Ready for any waterway: 2015 kayaks

Kayak manufacturers are churning out models for everything from whitewater to bass-filled estuaries.
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If kayak sales are losing ground — or water — to the SUP market, no one bothered telling boat designers, who are churning out models for everything from whitewater to bass-filled estuaries.

Stroll the Outdoor Retailer show floor and you’ll find pointy-ended kayaks rising above more booths than ever, their popularity owing itself primarily to their ease of use, affordability and, in the case of rec kayaks, ability to accessorize.

Nowhere is the latter better illustrated than in the still-exploding market of fishing kayaks, which has emerged as the golden child of the category. “The fishing segment continues to explode,” said Shelly Moore, vice president of sales for Confluence Watersports, which owns kayak brands Dagger, Wave Sport, Perception and Wilderness Systems. “It’s attracting newcomers and the need for a spectrum of price points and channels will continue.”

Moore said weight and comfort — with multiple points of adjustability — are paramount across all product categories: “They’re key drivers for all segments and continue to impact purchase decisions.”

Trend-wise, she added that hull performance and outfitting are key, especially for seasoned anglers. Wilderness Systems addresses both with its new Thresher offshore fishing kayak, available in 14- and 15.5-foot lengths. High gunnels and a rockered, upswept bow provide stability through breakers and a new seating system offers forward/aft trim range and three-phase (high, low and recline) positioning without clipping or loosening straps. It also comes with ample storage and deck space and accessory customization options for finders, rod holders, live wells and more.

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Jackson Kayak’s new 15-foot, 3-inch Kraken (MSRPs $1,800/$2,000) also is turning heads. Designed by Jim Sammons, the 75-pound kayak is the company’s first ocean-focused fishing kayak. It boasts a 30-inch-wide hull designed as much for paddling tough water as it was for fishing.

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Elsewhere in the sit-on-top world, crossover kayaks — those offering storage for overnights and able to handle flats as well as mild whitewater — are ringing registers. “We’ve seen an upward trend of young professionals eager to try moving water and crossover kayaks are an obvious choice,” said Confluence’s Moore, giving a nod to 9- to 12-foot-long rec boats and tandem sit-on-tops as driving the market. “We expect that sector of to continue gaining momentum.”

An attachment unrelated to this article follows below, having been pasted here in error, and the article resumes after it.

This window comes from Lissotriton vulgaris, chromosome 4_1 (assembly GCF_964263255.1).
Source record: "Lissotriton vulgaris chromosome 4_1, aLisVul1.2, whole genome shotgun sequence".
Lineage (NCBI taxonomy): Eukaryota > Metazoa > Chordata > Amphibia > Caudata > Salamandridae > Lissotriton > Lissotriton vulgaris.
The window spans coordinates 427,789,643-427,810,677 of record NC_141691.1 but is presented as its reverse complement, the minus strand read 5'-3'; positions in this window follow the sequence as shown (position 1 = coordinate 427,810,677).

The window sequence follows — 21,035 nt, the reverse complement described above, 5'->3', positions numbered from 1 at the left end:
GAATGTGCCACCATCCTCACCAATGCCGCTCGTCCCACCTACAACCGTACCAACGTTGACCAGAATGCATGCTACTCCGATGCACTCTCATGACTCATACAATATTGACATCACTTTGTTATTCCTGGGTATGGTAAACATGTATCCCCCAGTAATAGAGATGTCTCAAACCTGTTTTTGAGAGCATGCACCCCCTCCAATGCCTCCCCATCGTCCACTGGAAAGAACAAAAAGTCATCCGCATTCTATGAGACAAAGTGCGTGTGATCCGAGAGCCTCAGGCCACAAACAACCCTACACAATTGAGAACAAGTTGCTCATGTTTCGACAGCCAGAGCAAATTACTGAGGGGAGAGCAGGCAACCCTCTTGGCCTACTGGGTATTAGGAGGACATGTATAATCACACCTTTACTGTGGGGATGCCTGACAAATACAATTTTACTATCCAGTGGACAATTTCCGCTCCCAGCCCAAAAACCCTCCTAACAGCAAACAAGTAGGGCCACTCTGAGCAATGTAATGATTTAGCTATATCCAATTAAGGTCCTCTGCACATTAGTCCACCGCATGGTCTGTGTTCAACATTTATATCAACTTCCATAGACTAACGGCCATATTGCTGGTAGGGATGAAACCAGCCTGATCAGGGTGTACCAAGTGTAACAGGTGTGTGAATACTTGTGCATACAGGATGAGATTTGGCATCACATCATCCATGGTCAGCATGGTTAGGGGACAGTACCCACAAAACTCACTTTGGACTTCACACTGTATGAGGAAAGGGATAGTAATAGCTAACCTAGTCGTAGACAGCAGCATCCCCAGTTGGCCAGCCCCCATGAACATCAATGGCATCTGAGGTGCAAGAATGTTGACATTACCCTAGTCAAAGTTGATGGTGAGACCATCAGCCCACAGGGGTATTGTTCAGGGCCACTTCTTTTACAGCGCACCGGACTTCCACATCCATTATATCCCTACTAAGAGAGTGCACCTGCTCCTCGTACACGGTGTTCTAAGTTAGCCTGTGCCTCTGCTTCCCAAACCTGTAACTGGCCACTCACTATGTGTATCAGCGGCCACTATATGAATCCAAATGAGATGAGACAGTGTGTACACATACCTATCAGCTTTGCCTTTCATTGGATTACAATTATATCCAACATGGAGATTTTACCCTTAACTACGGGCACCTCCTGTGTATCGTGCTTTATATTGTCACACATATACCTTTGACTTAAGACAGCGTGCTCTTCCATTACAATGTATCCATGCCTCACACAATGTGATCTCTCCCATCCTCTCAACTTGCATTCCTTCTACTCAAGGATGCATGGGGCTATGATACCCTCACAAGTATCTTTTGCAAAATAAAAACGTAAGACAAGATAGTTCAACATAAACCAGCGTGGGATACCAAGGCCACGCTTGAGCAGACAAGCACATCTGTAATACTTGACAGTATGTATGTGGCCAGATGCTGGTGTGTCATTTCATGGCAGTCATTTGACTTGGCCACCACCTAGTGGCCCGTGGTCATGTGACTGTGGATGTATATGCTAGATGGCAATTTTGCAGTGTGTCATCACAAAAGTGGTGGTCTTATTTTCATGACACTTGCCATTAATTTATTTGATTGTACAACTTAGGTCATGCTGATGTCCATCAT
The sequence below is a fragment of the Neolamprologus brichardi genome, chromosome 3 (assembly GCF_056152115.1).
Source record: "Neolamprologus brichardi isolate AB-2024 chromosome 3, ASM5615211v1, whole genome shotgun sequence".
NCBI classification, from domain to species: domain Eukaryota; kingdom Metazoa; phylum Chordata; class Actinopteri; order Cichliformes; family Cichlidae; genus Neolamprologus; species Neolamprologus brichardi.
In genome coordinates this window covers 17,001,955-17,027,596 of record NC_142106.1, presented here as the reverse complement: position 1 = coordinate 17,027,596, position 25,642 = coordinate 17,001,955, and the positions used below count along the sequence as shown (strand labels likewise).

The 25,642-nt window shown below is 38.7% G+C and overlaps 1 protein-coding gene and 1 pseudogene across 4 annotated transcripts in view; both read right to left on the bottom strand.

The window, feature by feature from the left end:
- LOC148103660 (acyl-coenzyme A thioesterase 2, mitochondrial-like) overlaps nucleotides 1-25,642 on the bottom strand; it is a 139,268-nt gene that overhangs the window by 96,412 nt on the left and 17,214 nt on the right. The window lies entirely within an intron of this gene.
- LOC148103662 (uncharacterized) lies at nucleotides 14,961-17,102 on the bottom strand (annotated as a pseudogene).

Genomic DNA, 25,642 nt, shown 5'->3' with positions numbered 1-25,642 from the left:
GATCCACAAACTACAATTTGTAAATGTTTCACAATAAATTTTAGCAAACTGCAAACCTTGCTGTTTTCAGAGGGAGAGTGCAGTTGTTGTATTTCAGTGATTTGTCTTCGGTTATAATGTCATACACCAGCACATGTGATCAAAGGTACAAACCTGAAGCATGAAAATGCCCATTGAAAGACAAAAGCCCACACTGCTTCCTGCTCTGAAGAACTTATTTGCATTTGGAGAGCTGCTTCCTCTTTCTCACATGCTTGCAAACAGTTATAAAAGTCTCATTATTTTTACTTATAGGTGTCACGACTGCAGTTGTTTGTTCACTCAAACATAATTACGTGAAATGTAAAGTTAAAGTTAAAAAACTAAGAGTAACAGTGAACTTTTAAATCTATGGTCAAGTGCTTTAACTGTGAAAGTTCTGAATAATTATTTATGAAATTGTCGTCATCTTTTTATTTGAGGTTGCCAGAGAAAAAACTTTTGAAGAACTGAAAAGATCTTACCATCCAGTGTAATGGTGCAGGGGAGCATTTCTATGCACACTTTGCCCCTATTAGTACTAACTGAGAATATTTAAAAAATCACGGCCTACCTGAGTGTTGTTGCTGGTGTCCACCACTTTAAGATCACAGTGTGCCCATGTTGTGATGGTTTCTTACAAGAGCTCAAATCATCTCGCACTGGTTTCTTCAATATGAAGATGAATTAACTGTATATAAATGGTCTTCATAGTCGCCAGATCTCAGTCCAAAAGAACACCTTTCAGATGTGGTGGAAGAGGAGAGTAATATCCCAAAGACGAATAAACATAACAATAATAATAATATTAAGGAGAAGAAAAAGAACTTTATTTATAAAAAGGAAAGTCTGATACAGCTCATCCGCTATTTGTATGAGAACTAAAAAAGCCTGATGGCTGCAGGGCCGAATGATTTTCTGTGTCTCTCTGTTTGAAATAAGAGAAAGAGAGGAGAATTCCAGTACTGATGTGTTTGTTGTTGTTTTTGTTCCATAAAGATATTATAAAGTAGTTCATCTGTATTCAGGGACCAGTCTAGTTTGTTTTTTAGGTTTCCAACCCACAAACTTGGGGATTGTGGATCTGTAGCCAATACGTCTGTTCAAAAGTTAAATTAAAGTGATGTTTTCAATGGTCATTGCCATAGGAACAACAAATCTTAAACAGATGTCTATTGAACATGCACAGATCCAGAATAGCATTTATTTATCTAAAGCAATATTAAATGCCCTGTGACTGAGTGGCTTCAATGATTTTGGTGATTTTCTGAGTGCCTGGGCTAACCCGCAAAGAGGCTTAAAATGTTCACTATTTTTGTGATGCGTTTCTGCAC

Dagger expands its crossover/multi-water offerings with its Roam sit-on-top series, featuring Contour Surround seating borrowed from its whitewater line and ergonomic thigh straps for purchase. The boats also come with a soft touch skeg control interface, new ergonomic foot brace, storage pods and a mesh tankwell bag that, when used with the thigh straps, doubles as a daypack.

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Elsewhere on the rec front, price-point offerings are commanding retailers’ attention. This is evidenced by Wavedance Kayaks’ new 8-foot, 8-inch Sierra kayak (MSRP $499), whose sub-$500 price tag still includes two hatches for storage and a large well (molded into the stern deck), which can even accommodate man’s best friend.

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As part of blending composite performance with polyethylene durability, Current Designs debuts its 16-foot-long Squall GT (MSRP $1,549), a rotomolded sea kayak designed as a sister to its Squall GTS, with added width (24 inches) for increased stability and storage.

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In whitewater and other kayak categories, “one-quiver” boats — those designed to serve a variety of purposes — are driving sales. Old Town Canoe reacts to this by unveiling the Kayu (MSRP $999), a hybrid kayak/canoe that combines the comfort and solo-paddle performance of a kayak with the cargo and other capabilities of a canoe. The 13-foot, 50-pound craft is constructed from three-layer poly and features the Element Seat with six inches of fore/aft adjustment as well as adjustable foot braces. Its brightly colored offerings are expected to help bolster sales by differentiating it from traditional canoes.

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Inflatable kayaks and pack rafts are holding court in the category, with weight, price point and performance driving design. Advanced Elementsenters the burgeoning pack raft class with its PackLite Kayak (MSRP $330), weighing in at just 4 pounds. Designed as a compact, ultra-light kayak for paddling in remote locations, it comes with three chambers for safety, Twistlok military-style valves for easy inflation, and packs down to 11-by-11-by-5 inches for the trail. Its mesh carry bag also doubles as an on-deck gear bag.

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In the world of inflatable kayaks, Innova debuts its Swing EX (MSRP $999), a 13-foot, 6-inch inflatable that holds more gear and offers higher performance than its Swing I cousin. Touting it as narrower, faster and stiffer — and capable of reaching a cruising speed of 3.5 knots with little effort — the 29-pound craft is designed for durability and multi-day touring, thanks to a PVC-free, vulcanized rubber construction.

--Eugene Buchanan

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